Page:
>>Coordinator for Critical Resistance, a national organization dedicated to
>>ending the prison industrial complex by grassroots organizing, and is
>>currently working as an organizer in the NYC chapter of Critical
>>Resistance. He has also worked as an adult ally with queer youth of color
>>in NYC with the Fabulous, Independent, and Educated Radicals for
>>Community Empowerment (FIERCE!) around gentrification and the
>>displacement of queer youth of color by police surveillance and
>>harassment. In addition to writing and public speaking, Kenyon's work in
>>the movement has been training in the areas of anti-oppression (racism &
>>heterosexism/homophobia), HIV/STI, prisons and policing issues, and
>>training other trainers.
>>
>>
>>
>>
>>
>>
>>
>>
>>
>>Outline: Letters From Young Activists
>>
>>Edited by: Dan Berger, Chesa Boudin, Kenyon Farrow
>>
>>
>>
>>Introduction    Letters to the reader
>>
>>             An introductory essay written by the editors on how and why
>> this book was assembled.
>>
>>
>>
>>Section I   Past: Letters to the previous generations
>>
>>Ch. 1 Letters to our parents
>>
>>Many of us come from families that are less than supportive of our
>>activism; parents often think we can't be successful politically unless
>>we work within the system (e.g. hold elected office) or they think
>>activism is just a phase. For those of us who come from supportive
>>families, there is often a belief that our struggles are exactly the same
>>as our parents' generation, or they support our choices, but genuinely
>>worry for our safety. We want letters to explore the centrality of
>>activism to our lives, what motivated us to a radical position, and what
>>we hope to achieve. In other words, we want to break it down for the
>>parents! This section will also offer an opportunity to examine the gains
>>and failures of our parents' generation-the doors they opened and the
>>burdens they left us with.
>>
>>A.
>>On life's goals
>>
>>B.
>>On why we're active
>>
>>C.
>>On the legacy we have inherited
>>
>>
>>
>>Ch. 2 Letters to authorities
>>
>>Since activism is about shifting the dynamics of power, young activists
>>actively struggle against existing power structures, and the authorities
>>that represent those institutions that have the most power over our
>>lives. Rarely are we in dialogue with each other. This is an opportunity
>>to tell those authorities what we think of them and what their positions
>>mean to us.
>>
>>A.
>>To the police
>>
>>B.
>>To the university president
>>
>>C.
>>To the president of the U.S.
>>
>>
>>
>>Ch. 3 Letters to older activists
>
>
>>Many older activists idealize the movements of their generation, while
>>many younger activists dismiss the work done by previous generations of
>>activism. But what does building a multigenerational movement mean to us?
>>These letters will explore issues of mentoring, learning from history,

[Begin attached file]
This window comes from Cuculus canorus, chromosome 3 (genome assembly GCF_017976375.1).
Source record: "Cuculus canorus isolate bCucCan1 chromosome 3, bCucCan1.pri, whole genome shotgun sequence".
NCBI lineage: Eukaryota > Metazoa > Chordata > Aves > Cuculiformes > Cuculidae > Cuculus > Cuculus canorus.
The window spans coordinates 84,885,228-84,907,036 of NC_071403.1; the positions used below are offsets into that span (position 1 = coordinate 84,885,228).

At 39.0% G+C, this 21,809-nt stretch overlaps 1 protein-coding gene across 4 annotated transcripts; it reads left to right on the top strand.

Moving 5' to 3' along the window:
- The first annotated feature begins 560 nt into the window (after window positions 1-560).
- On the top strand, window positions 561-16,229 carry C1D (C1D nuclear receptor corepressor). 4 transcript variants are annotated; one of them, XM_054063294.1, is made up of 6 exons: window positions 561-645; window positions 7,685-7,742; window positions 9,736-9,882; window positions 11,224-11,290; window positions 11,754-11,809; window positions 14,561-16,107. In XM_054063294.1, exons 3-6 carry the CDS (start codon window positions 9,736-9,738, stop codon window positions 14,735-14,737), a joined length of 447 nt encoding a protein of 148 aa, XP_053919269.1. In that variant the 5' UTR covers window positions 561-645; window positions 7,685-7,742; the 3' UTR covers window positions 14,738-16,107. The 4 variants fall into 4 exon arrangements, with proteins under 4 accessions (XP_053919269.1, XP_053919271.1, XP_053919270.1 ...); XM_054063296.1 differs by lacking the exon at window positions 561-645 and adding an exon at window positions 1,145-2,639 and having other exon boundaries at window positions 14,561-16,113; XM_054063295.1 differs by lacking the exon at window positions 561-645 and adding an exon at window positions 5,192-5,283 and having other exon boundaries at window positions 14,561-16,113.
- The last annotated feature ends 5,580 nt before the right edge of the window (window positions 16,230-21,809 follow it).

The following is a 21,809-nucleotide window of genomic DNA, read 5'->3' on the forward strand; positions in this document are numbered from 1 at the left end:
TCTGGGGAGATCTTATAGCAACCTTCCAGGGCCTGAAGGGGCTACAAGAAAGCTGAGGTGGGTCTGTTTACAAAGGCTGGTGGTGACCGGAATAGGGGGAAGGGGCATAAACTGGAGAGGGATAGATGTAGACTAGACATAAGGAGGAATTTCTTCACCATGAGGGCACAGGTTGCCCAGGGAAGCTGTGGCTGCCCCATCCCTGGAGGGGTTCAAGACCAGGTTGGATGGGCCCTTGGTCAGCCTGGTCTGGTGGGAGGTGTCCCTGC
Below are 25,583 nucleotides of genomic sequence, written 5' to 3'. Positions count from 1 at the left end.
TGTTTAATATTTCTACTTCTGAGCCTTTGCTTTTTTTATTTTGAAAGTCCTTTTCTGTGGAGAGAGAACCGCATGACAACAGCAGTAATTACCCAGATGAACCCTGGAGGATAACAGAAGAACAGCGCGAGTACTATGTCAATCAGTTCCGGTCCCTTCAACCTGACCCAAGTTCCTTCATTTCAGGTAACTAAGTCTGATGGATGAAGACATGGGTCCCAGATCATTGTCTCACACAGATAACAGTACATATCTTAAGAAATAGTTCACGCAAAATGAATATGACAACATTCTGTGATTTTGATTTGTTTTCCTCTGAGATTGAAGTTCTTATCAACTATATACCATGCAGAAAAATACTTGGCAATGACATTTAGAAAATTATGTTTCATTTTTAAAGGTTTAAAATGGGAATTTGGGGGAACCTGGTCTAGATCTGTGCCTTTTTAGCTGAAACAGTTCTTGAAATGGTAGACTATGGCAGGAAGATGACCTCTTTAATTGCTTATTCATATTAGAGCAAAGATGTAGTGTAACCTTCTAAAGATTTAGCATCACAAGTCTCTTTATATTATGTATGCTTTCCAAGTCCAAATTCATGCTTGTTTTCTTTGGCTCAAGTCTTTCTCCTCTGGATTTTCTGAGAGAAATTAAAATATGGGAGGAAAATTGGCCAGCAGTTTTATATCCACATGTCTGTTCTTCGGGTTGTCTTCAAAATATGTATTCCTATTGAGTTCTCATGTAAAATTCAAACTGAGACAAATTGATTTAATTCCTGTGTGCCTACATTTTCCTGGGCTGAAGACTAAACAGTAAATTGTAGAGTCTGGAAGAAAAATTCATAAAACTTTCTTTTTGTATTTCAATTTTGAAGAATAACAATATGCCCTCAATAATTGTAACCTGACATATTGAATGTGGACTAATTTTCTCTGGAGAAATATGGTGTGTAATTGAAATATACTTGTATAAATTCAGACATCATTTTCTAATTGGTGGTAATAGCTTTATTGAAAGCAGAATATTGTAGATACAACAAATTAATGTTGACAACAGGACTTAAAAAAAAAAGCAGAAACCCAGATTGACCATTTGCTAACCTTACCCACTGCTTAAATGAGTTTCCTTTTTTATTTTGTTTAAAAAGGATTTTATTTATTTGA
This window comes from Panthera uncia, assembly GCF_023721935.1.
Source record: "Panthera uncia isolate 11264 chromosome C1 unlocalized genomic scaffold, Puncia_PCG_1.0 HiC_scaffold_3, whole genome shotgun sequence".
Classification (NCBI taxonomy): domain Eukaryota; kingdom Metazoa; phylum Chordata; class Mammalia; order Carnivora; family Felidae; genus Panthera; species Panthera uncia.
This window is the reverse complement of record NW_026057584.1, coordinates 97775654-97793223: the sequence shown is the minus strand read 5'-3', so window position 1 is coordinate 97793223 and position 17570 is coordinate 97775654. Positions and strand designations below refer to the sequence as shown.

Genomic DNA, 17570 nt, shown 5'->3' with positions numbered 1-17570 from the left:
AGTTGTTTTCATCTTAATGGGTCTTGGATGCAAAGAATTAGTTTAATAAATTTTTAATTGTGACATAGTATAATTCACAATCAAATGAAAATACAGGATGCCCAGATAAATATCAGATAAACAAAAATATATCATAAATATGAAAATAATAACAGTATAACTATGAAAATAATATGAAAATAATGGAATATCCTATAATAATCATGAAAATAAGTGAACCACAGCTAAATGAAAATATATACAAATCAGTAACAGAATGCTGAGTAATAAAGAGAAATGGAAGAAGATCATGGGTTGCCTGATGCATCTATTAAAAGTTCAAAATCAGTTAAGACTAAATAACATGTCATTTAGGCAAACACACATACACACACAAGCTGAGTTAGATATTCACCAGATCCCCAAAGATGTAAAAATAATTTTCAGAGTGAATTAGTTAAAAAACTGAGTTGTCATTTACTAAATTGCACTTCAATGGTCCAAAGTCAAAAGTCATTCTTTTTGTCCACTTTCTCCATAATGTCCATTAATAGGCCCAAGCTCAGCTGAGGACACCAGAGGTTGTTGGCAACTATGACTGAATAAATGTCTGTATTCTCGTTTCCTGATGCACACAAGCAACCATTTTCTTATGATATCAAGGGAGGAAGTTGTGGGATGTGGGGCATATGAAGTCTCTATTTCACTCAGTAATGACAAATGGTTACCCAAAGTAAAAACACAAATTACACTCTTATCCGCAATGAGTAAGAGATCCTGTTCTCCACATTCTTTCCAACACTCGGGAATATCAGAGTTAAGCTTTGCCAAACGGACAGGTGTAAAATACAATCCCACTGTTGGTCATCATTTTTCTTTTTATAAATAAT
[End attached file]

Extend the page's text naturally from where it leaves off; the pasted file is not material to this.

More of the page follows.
>>the need to respect youth leadership (even if it means making our own
>>mistakes), and what it means to work with and learn from older activists.
>>
>>A.
>>  On Mentoring
>>
>>B.   On 1960/70s History
>>
>>C.  On Youth culture
>>
>>
>>
>>Section II  Present: Letters to the movements
>>
>>Ch. 4 On movements
>>
>>The Movement is complex; it contains activists working in a variety of
>>movements, each with their own particular strategy for achieving social
>>justice. Often times, activists don't work together because they don't
>>see the relevance of one issue in regards to their own. Many young
>>activists, however, are working to build a cohesive Movement, and are
>>spending considerable time and effort making these connections. In this
>>chapter, then, letters will build bridges among the different movements
>>while also advance new strategies for change.
>>
>>A.  On the links between movements and the Movement
>>
>>B.  On finding alternatives to police and courts for hate crimes
>>
>>C.  On religion in social change efforts
>>
>>D.  On current events
>>
>>
>>
>>Ch. 5 On identity
>>
>>It has now become fashionable in various movements to dismiss people or
>>ideas that include an analysis of race, class, gender, sexuality,
>>religion or other issues of lived experience as "identity politics." But
>>we want to know from young activists how identity (both the ways we
>>identify and the way the outside world perceives us) informs our work in
>>the movement. How have those identities been affirmed or silenced? What
>>role do our identities play in our activism?
>>
>>A.  On the importance of identity
>>
>>B.  On the contradictions of identity
>>
>>C.  On "identity politics" and "the Movement"
>>
>>
>>
>>Ch. 6 On oppression within the Movement
>>
>>Even in working to build a new world, movements are necessarily limited
>>by the world in which they exist. Thus, internal problems of oppression
>>wrack even the best of movements; these problems need to be addressed. We
>>would like for young activists to submit letters looking at racism,
>>sexism, heterosexism, transphobia, classism, elitism, redbaiting, ageism,
>>and other forms of oppression within the movement, giving priority both
>>to letters that speak from personal experience and those that offer ways
>>to move forward on combating oppression.
>>
>>A.  On the links between oppression in the world and in the Movement
>>
>>B.  On supporting oppressed people working for justice
>>
>>C. On fighting oppression in the Movement
>>
>>
>>
>>Ch. 7 On being an ally
>>
>>Discussions of privilege, power, and supporting those people
>>"most-affected" by a particular issue (e.g. racism) happen in many
>>organizing circles. This discussion, under the rubric of being allies to
>>oppressed people, has different definitions depending on the group or the